TweetDeck’s new iPhone app came out a couple days ago. It is completely redesigned from the ground up and looks more like it’s Android cousin than the first TweetDeck for iPhone. Instead of cramming as much as possible into an iPhone screen, TweetDeck stripped everything out but the essentials. The result is a spare mobile stream reader that packs a lot of punch. We take a look at the new TweetDeck for IPhone in this episode of Fly or Die, along with SounTracking, and Zapd. As usual, the CEO behind one of these products appears as a surprise guest during the show.
With Twitter rumored to be negotiating a $50 million acquisition of TweetDeck to keep it out of the hands of Bill Gross’ UberMedia, it is not clear whether this brand new product will survive such a deal. After all, Twitter has its own iPhone client, among others. It doesn’t need two.
For now, though, you can enjoy it. The new TweetDeck for iPhone still lets you add as many columns as you want and swipe through to view different streams, but you also get a unified Home column, which can combine your Twitter and Facebook streams into one. The app has nice subtle touches, such as the diagonal swipe to see more Tweets from the same account (my favorite). And instead of timestamps cluttering each Tweet, the timestamp changes at the top as you scroll through your stream. If you want to jump to the top to the most recent Tweet, just tap the actual time (yeah, someone had to point that one out to me too, but these are the kinds of hidden features power users love).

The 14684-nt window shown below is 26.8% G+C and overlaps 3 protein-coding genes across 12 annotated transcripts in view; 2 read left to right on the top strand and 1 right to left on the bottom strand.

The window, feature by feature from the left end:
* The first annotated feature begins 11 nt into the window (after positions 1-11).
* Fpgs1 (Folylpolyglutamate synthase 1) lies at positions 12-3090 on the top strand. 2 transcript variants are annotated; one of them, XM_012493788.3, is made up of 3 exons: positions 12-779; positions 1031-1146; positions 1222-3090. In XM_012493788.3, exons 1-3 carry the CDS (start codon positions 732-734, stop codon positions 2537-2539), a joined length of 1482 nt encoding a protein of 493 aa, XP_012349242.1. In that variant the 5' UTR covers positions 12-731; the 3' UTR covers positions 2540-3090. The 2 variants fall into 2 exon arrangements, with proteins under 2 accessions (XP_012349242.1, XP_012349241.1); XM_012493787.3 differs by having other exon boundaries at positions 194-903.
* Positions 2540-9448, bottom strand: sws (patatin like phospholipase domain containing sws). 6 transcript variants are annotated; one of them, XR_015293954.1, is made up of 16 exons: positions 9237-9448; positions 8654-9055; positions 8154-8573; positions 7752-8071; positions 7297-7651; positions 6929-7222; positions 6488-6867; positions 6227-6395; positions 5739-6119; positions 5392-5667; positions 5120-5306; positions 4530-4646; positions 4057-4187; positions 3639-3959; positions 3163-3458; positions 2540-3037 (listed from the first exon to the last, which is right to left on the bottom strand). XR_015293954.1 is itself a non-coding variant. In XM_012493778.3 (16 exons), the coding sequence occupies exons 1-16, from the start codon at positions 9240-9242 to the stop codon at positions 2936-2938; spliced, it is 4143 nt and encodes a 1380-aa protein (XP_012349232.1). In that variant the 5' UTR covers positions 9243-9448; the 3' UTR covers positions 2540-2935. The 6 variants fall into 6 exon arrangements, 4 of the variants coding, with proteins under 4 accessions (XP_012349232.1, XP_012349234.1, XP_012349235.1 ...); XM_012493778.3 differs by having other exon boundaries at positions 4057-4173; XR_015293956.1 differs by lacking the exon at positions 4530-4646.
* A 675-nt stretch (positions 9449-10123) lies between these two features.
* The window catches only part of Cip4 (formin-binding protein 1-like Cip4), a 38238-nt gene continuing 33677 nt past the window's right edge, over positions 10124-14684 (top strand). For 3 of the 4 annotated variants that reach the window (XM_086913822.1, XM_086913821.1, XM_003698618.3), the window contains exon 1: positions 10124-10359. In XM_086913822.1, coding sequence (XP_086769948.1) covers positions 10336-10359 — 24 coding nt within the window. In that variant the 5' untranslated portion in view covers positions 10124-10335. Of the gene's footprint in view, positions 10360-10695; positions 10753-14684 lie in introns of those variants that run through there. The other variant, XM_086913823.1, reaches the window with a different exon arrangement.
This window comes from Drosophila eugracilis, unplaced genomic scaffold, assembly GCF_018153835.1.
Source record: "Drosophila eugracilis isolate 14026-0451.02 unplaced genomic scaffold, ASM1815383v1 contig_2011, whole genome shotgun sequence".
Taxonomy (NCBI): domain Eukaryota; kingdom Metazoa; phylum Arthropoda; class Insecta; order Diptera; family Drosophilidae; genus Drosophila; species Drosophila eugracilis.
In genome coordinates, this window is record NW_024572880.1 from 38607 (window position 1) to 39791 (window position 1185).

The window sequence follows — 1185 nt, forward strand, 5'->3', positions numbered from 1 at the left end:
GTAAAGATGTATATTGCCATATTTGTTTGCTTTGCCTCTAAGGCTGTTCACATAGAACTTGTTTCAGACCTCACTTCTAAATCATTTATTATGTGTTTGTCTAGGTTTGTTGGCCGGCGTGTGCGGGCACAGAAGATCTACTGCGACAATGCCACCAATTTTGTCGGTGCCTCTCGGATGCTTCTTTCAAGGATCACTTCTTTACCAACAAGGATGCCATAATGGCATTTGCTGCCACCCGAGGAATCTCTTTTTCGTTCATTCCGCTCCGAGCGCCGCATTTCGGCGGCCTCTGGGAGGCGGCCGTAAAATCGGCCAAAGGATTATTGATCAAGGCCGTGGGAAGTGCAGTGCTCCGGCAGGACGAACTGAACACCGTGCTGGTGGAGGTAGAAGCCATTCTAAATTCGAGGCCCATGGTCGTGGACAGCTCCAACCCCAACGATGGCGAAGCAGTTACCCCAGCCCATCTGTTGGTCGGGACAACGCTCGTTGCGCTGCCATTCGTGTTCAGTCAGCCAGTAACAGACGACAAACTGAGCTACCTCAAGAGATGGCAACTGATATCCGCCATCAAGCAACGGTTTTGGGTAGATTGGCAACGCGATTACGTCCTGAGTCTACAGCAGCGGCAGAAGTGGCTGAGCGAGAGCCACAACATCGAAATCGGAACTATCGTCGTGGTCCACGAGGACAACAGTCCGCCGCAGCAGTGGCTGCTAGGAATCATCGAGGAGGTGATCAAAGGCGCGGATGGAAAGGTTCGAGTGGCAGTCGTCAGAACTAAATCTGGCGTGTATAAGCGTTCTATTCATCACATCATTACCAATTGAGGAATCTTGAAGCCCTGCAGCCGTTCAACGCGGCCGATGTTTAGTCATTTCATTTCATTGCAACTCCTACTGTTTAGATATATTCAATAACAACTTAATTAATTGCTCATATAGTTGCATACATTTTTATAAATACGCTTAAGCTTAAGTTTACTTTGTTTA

In this show, we also look at SoundTracking, a music-sharing app that just passed 250,000 downloads in six weeks. John Biggs, my co-host, calls it Instagram for music. You can Tweet out, or share on Facebook, a link to any song, It can be the song you are listening to in the iPod app on the phone, one that you search for, or one that the app identifies through the microphone.
Finally, there is Zapd, which is also close to 250,000 downloads since it launched only four weeks ago. Zapd lets you create simple, themed websites from your mobile phone. Snap a picture, add some text and a few links, and your site is up in no time, and you can keep updating from your phone. It’s like Tumblr, but even easier.